Vlach, Matthews Earn Understanding Human Cognition Awards from McDonnell Foundation
September 20, 2018
UW-Madison’s Haley Vlach and Percival Matthews each recently received an Understanding Human Cognition Scholar Award from the James S. McDonnell Foundation (JSMF).
These awards, of which only 10 were given out this year, each provide $600,000 of funding to be used over the next six years.
Vlach is an associate professor with the School of Education’s No. 1-ranked Department of Educational Psychology and is the director of the Learning, Cognition, and Development (LCD) Lab. Her project that’s receiving funding via JSMF is titled, “The Development of Higher-Order Cognition: Words, Categories, and Concepts.”
“I am honored to receive this award from an organization that I admire so much,” says Vlach. “I look forward to starting this line of research, which will address fundamental questions about children's cognitive development and generate new technologies for studying children's learning.”
Matthews is an assistant professor with the School of Education's Department of Educational Psychology and he heads the Mathematics Education Learning and Development Lab. Matthews’ project being funded by JSMF is called, “Theoretical and Pedagogical Implications of the Nonsymbolic Ratio Processing System.”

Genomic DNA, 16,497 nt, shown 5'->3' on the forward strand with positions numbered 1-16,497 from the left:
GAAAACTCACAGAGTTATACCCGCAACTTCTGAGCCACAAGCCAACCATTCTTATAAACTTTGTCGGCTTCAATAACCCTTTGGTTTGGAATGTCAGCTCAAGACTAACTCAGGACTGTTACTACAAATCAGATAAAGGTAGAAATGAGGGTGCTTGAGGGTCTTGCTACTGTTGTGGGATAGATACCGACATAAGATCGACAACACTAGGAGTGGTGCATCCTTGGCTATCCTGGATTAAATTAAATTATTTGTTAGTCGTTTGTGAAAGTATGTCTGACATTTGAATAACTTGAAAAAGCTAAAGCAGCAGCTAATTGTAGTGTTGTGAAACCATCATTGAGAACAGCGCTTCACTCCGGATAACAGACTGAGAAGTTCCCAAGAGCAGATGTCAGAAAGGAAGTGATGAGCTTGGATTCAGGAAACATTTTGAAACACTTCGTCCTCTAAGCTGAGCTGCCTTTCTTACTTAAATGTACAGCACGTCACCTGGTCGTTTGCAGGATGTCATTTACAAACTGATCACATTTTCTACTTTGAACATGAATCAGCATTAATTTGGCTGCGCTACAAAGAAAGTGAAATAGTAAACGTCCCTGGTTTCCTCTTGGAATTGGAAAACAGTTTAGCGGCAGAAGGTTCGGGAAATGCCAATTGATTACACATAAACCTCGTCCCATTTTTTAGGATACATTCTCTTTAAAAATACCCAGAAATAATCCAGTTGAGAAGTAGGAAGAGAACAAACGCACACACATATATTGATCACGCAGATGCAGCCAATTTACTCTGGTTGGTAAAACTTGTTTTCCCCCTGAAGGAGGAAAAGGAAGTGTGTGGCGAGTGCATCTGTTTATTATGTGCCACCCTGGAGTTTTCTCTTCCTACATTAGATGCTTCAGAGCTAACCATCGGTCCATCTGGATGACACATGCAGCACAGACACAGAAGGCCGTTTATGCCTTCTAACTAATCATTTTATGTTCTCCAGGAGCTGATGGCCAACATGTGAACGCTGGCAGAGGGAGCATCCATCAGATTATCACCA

“This award is truly humbling,” says Matthews. “One of the first things you learn upon entering academia is about how many people are doing great work. To be selected from among my peers means a lot. I deeply respect this award. It will be of great help in helping me push my agenda to forge greater connections between math education research and cognitive psychology as I strive to find ways to translate insights from basic research into forms that aid everyday educational practice.”
The Understanding Human Cognition Scholars Awards were revamped in 2010 in an effort to re-emphasize the central role of cognitive psychology in advancing the understanding of neural and cognitive bases of behavior. At that time, the James S. McDonnell Foundation reiterated its commitment to research applying cognitive principles to problems in teaching, learning, and recovery from brain injuries.
JSMF utilizes a rather novel approach to soliciting applications for this award, as proposals are accepted by nomination only. The foundation works in confidence with a broad network of senior scholars in cognitive neuroscience, cognitive psychology and cognitive science to help identify potential applicants. Selected applicants are then contacted and invited to submit proposals for review by the JSMF Understanding Human Cognition Advisory Panel. Following review, applications recommended for funding are presented to the JSMF Board of Directors for final funding consideration.
Founded in 1950 by aerospace pioneer James S. McDonnell, JSMF was established to “improve the quality of life,” and does so by contributing to the generation of new knowledge through its support of research and scholarship.